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Tuesday, April 28, 1998 Published at 18:49 GMT 19:49 UK

World: Analysis

Sudan's war - why doesn't the world act?

The people of Sudan have suffered through a 15 year civil war and famines which have been worsened by it.

But while the outside world continues to send humanitarian aid, it is unlikely to intervene militarily to end the conflict.

The UN will not step in because it does not have the consent of the warring parties necessary for the despatch of a peacekeeping force, and an military intervention under Chapter VII of the UN Charter is considered to be untenable in military and logistical terms.

The experience of the UN in Somalia has contributed to increased scepticism over the role that such a mission can play.

The EU has imposed an embargo on the supply to Sudan of weapons, ammunition, spare parts and other military equipment, but Russia and China oppose a global arms embargo.

Neighbours aid rebel fighters

The Sudanese regime is extremely isolated, and has made enemies of its neighbours, who accuse it of exporting radical Islam so as to forge a regional sphere of influence.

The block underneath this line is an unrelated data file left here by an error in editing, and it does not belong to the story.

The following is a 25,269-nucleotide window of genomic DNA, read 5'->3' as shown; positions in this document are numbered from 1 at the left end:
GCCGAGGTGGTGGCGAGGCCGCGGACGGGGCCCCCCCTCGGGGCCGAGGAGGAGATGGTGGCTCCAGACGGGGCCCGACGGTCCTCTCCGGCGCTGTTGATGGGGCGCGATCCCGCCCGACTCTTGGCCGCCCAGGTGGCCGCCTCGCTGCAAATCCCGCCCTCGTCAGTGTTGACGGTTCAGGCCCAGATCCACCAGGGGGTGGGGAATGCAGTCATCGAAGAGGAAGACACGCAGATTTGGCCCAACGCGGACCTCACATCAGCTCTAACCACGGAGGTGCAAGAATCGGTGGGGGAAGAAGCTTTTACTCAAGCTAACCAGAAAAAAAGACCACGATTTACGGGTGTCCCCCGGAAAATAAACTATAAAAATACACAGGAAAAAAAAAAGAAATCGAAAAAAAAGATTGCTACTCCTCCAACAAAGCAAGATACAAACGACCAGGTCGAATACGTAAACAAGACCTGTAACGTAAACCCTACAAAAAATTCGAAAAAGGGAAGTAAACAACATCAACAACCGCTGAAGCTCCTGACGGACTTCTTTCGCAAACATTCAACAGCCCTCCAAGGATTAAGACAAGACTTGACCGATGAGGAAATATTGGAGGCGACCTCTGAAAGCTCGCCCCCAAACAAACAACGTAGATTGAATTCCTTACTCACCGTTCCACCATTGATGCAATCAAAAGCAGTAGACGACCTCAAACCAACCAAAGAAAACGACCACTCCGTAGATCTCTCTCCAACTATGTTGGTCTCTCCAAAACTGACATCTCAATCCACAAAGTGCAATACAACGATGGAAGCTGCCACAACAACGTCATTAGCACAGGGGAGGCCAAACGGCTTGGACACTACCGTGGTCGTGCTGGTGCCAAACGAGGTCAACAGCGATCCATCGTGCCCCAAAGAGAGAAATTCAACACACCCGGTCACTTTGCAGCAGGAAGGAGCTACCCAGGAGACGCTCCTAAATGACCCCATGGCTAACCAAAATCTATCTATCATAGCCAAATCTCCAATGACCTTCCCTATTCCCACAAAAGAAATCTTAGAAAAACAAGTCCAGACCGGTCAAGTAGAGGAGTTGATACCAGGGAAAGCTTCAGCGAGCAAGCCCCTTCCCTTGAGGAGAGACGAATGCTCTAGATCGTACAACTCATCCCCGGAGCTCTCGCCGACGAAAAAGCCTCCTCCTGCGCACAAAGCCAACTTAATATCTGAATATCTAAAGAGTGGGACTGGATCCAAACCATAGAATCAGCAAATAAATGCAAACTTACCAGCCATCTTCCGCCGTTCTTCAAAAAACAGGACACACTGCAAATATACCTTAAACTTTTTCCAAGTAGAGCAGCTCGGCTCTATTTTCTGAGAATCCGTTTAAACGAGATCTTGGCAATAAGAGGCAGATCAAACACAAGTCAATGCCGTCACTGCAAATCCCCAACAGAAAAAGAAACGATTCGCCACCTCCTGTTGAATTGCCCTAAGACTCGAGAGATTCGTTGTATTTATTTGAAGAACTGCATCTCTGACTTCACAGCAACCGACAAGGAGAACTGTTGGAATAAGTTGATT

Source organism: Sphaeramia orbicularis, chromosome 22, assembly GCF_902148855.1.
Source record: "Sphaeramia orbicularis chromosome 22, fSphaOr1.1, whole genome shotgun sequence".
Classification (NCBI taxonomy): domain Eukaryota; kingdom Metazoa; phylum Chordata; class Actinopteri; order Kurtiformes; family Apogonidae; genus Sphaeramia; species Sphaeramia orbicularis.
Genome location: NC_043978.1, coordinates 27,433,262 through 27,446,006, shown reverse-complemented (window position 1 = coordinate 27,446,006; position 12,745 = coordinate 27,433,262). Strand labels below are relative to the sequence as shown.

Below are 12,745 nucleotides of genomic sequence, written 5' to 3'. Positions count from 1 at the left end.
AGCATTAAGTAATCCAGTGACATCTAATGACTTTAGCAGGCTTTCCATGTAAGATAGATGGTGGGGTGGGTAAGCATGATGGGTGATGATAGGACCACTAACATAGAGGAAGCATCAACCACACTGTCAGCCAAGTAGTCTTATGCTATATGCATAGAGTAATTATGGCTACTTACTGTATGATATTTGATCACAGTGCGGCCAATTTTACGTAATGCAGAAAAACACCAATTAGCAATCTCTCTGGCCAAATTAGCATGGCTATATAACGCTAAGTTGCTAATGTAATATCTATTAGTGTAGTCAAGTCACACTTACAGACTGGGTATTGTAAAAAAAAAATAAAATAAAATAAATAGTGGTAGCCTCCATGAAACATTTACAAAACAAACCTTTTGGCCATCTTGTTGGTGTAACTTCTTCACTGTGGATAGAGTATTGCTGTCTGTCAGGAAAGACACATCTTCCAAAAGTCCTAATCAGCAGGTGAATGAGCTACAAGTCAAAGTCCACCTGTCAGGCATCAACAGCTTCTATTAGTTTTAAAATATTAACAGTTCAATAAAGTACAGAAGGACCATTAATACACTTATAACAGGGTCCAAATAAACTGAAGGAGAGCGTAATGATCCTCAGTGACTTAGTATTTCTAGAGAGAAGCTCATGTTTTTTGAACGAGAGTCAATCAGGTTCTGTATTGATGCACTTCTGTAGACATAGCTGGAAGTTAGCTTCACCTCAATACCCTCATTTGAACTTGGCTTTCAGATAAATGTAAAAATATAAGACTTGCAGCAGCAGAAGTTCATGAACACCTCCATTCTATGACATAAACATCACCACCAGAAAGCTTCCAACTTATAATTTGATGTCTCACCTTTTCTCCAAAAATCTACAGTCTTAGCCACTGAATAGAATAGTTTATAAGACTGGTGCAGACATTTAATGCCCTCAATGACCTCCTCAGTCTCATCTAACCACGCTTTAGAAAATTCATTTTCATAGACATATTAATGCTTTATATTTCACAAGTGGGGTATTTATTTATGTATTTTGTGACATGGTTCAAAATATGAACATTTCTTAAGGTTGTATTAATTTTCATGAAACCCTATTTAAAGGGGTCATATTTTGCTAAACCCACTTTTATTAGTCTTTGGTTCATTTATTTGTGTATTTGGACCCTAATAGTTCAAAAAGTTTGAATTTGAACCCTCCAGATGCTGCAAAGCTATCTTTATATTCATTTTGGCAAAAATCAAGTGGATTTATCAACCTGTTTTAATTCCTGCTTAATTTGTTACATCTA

The Ugandan Government is heavily backing the SPLA which is the main military opposition in the Sudan. The Sudanese Government in turn is thought to be backing armed Ugandan groups carrying out guerrilla raids into Ugandan territory.

Eritrea is a strong backer of the Sudanese opposition grouping the National Democratic Alliance, though because of a defence pact between Eritrea and Ethiopa, Sudan is thought unlikely to attack it.

Egypt, too, is concerned about Sudan's stake in the Nile. It is also concerned about Sudanese encouragement to Egyptian Islamic groups.

The attempted assassination of the President of Egypt, Hosni Mubarak, at the Organisation of Africa Unity (OAU) summit meeting in Addis Ababa in June 1995 was allegedly carried out by three men who were given refuge by Sudan.

The Sudanese authorities denied that they knew of the whereabouts of the suspected terrorists.

Since 1993, Sudan has been listed by the US as a state sponsoring terrorism.

Briefing from BBC Research

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